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  • A boy holds a sign reading "No more corruption" during a demonstration demanding the resignation of Guatemalan President Otto Perez Molina, May 30, 2015

    A boy holds a sign reading "No more corruption" during a demonstration demanding the resignation of Guatemalan President Otto Perez Molina, May 30, 2015 | Photo: Reuters

Backing anti-corruption efforts in the region appears to be a positive gesture if one forgets the decades-long history of U.S. aid as a destabilizing force.

The U.S. Congress introduced a resolution Thursday to continue supporting anti-corruption efforts across Central America, particularly in the Northern Triangle countries of El Salvador, Honduras and Guatemala. In these countries, decades of U.S. intervention through military or economic aid have contributed to rising rates of violence and corruption.

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The resolution, backed by both Republicans and Democrats, threw its support behind a number of international anti-corruption bodies and urged that national governments allocate sufficient resources for corruption cases. The resolution, however, will not include any new funding or a change of policy.

Along with violence, crime and insecurity, corruption has been a persistent problem across the Northern Triangle that has been met with ongoing protests and even the fall of heads of state. While many across the region have welcomed U.S. support for anti-corruption efforts, years of U.S. meddling in the region has not necessarily helped fight corruption and inequality in these countries.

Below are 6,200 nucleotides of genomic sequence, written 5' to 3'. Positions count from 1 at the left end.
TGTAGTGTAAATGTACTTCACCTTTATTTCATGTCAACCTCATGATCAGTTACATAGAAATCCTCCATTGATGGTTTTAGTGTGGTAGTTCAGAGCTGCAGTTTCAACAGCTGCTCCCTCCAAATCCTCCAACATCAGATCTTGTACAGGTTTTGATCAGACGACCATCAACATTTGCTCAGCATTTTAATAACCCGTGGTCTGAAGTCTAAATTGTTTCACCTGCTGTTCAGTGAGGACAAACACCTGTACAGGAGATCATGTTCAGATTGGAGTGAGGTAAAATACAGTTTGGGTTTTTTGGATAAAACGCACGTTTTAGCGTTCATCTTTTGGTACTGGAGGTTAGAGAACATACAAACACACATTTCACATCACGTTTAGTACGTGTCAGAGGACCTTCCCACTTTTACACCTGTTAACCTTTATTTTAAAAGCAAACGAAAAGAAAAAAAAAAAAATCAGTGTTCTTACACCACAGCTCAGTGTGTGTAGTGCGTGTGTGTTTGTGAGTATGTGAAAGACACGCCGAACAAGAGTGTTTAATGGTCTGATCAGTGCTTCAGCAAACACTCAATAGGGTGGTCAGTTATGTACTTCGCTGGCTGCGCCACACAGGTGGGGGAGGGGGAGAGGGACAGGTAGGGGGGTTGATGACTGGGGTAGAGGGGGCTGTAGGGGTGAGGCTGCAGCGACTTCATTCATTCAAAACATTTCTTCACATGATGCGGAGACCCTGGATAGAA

In the 1980s and 1990s, the U.S. government sent aid to right-wing administrations in both El Salvador and Guatemala to squash leftist insurgencies that promoted equality and agrarian reform.

In 2009, then-Secretary of State Hillary Clinton supported a coup in Honduras that overthrew the democratically-elected president Manuel Zelaya. Since then, human rights violations and violence have increased. Current President Juan Orlando Hernandez’s political party has been embroiled in a corruption scandal which saw millions were filtered into his election campaign.

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In 2015, Otto Perez Molina resigned as president of Guatemala over the “La Linea” bribery scandal. His administration had received millions in funding from the U.S. for the police and military, stemming back to the U.S.'s historical anti-communist stance which backed right-wing figures in the region.

Before coming president, Perez Molina graduated from the U.S. Army School of the Americas and served in the Guatemalan Army. He has been accused of massacres against the country’s Indigenous population dating back to the country's civil war.

The resolution introduced by U.S. Congress is seen as a largely symbolic gesture to support governments in the region in their anti-corruption fight, but would not make any significant policy changes.

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